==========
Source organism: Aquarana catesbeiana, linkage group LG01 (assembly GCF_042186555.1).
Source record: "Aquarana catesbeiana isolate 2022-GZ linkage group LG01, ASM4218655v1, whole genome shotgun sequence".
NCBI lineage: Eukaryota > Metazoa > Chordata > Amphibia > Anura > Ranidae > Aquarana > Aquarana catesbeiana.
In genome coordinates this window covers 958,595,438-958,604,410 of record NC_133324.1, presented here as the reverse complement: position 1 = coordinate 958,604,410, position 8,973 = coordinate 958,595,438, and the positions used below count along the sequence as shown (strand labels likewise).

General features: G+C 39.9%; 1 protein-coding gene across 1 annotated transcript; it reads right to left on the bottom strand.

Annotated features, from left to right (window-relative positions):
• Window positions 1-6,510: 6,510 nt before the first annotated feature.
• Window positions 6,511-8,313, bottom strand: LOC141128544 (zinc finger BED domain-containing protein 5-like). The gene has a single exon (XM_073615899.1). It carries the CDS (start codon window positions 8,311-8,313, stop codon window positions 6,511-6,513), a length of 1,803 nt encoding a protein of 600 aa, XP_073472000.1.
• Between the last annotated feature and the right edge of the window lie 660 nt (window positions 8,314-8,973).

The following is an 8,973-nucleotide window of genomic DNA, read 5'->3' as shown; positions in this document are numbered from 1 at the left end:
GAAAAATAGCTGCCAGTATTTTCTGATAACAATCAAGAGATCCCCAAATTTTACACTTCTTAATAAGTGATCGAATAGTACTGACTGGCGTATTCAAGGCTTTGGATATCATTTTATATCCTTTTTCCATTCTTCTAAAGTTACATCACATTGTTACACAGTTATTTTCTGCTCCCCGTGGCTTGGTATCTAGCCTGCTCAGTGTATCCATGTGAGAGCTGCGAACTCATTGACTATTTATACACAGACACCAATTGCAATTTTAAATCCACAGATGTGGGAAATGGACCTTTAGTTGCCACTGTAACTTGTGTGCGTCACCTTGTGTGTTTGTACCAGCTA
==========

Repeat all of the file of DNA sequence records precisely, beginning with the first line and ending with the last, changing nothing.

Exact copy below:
Source organism: Aquarana catesbeiana, linkage group LG01 (assembly GCF_042186555.1).
Source record: "Aquarana catesbeiana isolate 2022-GZ linkage group LG01, ASM4218655v1, whole genome shotgun sequence".
NCBI lineage: Eukaryota > Metazoa > Chordata > Amphibia > Anura > Ranidae > Aquarana > Aquarana catesbeiana.
In genome coordinates this window covers 958,595,438-958,604,410 of record NC_133324.1, presented here as the reverse complement: position 1 = coordinate 958,604,410, position 8,973 = coordinate 958,595,438, and the positions used below count along the sequence as shown (strand labels likewise).

General features: G+C 39.9%; 1 protein-coding gene across 1 annotated transcript; it reads right to left on the bottom strand.

Annotated features, from left to right (window-relative positions):
• Window positions 1-6,510: 6,510 nt before the first annotated feature.
• Window positions 6,511-8,313, bottom strand: LOC141128544 (zinc finger BED domain-containing protein 5-like). The gene has a single exon (XM_073615899.1). It carries the CDS (start codon window positions 8,311-8,313, stop codon window positions 6,511-6,513), a length of 1,803 nt encoding a protein of 600 aa, XP_073472000.1.
• Between the last annotated feature and the right edge of the window lie 660 nt (window positions 8,314-8,973).

The following is an 8,973-nucleotide window of genomic DNA, read 5'->3' as shown; positions in this document are numbered from 1 at the left end:
GAAAAATAGCTGCCAGTATTTTCTGATAACAATCAAGAGATCCCCAAATTTTACACTTCTTAATAAGTGATCGAATAGTACTGACTGGCGTATTCAAGGCTTTGGATATCATTTTATATCCTTTTTCCATTCTTCTAAAGTTACATCACATTGTTACACAGTTATTTTCTGCTCCCCGTGGCTTGGTATCTAGCCTGCTCAGTGTATCCATGTGAGAGCTGCGAACTCATTGACTATTTATACACAGACACCAATTGCAATTTTAAATCCACAGATGTGGGAAATGGACCTTTAGTTGCCACTGTAACTTGTGTGCGTCACCTTGTGTGTTTGTACCAGCTA